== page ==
Pew researchers asked educators about the effect of digital tools on their students’ writing skills. They also wanted to gather more information about the digital tools that teachers use in their classrooms and find out whether these tools help students become better writers. Survey participants were also asked to share their views about the skills their 21st Century students’ will need to be successful in their future lives.
A Few of the Pew Findings
Many teachers believe that the increasing digital world audience for writers encourages students of all ages to taking writing more seriously.
Seventy-nine percent of the educators surveyed agree or strongly agree that digital tools encourage students to collaborate with one another.
Just about every day I have a grammar question, despite that in junior high school I was an ace at diagramming sentences. Most commonly I need to figure out how to punctuate something I have written. I search for an answer, and I want to remember the information — if possible — so that I can use it the next time the same question arises. Yes, I could consult The Elements of Style, On Writing Well, The Chicago Manual of Style, or countless other good grammar books.
These days, however, when I am puzzling over a comma or a particular word, I almost always go online to find a podcast at Grammar Girl’s Quick and Dirty Tips. I listen to the explanation, usually accompanied by music and amusing examples, and even days later I still remember the rule or the spelling or usage — even if the topic has not reappeared in my writing.
If you have not checked out the Grammar Girl podcasts, take some time to do so. They are great fun — two words that I never associated with sentence diagrams.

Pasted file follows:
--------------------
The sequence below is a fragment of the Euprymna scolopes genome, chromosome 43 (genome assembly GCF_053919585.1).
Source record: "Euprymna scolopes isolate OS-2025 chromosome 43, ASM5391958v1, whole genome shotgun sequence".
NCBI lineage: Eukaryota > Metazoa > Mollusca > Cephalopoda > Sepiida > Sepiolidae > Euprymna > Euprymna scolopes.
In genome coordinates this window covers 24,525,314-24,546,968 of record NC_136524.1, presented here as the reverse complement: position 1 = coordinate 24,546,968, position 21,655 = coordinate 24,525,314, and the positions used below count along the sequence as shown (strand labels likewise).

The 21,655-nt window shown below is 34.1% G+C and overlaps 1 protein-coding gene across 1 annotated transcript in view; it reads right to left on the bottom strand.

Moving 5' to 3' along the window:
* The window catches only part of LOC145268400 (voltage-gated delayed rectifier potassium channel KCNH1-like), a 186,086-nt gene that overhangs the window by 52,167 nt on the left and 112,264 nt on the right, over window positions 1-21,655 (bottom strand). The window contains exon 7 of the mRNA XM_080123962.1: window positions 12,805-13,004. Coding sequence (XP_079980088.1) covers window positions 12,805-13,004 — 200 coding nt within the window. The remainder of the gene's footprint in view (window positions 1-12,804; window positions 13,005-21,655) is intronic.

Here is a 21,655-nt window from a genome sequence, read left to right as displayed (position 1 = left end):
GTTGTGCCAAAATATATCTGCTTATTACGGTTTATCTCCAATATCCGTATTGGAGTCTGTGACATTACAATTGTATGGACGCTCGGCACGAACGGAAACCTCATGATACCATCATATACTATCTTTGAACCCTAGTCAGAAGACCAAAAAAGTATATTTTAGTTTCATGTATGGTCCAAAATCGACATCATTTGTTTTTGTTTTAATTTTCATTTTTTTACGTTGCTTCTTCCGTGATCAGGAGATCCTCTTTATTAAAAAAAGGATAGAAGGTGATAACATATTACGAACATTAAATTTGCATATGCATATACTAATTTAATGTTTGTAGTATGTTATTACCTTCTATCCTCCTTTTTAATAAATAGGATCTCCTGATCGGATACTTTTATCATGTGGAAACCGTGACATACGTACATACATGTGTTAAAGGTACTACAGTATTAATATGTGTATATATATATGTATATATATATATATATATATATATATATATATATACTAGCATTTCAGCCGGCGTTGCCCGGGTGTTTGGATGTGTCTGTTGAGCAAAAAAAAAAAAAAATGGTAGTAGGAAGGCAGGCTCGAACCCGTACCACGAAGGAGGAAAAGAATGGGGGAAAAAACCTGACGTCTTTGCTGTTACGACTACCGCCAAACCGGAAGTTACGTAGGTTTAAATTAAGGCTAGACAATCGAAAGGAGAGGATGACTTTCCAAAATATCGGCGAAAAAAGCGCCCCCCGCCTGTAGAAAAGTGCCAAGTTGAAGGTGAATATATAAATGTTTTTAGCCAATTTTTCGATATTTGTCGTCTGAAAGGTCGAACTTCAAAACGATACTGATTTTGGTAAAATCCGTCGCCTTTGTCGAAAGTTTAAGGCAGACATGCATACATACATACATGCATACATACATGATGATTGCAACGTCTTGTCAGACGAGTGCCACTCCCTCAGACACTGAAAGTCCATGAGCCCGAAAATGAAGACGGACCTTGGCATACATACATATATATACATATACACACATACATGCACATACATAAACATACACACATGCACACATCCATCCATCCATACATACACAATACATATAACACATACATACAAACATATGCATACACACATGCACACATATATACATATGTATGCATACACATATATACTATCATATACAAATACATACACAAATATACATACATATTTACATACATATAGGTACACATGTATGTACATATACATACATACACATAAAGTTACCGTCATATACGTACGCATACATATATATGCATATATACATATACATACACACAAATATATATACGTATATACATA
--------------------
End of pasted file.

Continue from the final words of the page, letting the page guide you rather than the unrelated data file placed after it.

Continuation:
The process of spell checking is a two-part endeavor, and it’s an important digital world lesson for everyone — kids and adults — to master.
Part one features the work of the computer or website, as the spell check program goes to work. But after the digital spell check process a bigger responsibility lies ahead.
Each time a person writes and rewrites, he or she must spell check the spell checker — an important 21st Century skill. And while a commitment to differentiated instruction requires teachers and parents to recognize that some writers will be better at this second step than others, all students need to understand that the digital editing process cannot identify every mistake.
This poem always makes the point effectively with my students. Use it as a great conversation piece (and also to review homonyms) — over 2012 Easter and Passover dinner tables or any other time.
And if you put the words of this poem into Google search, you’ll discover that there are many other versions.
How would digital literacy and behavior improve if more families saw blogging as a way to communicate, connect with extended family members, and teach their children the basics about global communication? Would they be thrilled that their children had a big head start developing digital citizenship skills? Would they be delighted at all of the writing taking place and take pride as they watched children develop stronger writing skills?
Blogging is safe and easily managed. While we’ve all heard the scary stories, such as people going online and writing mean comments or nasty rumors that go public or even viral — in truth just about all blogging is safe and fun. Blogging teaches people to write, revise, write more, and publish for a community of readers.
Imagine, for a moment, if a family with two children, age five and seven, along with a bunch of relatives, starts a blog.
Family members, including grandparents, aunts, uncles, and cousins write, post, and comment. Parents are editors and managers, at least at the beginning, modeling and demonstrating how to use technology (social media) appropriately. Gradually family members share responsibilities. Continue reading “If Every Family Had a Blog…”→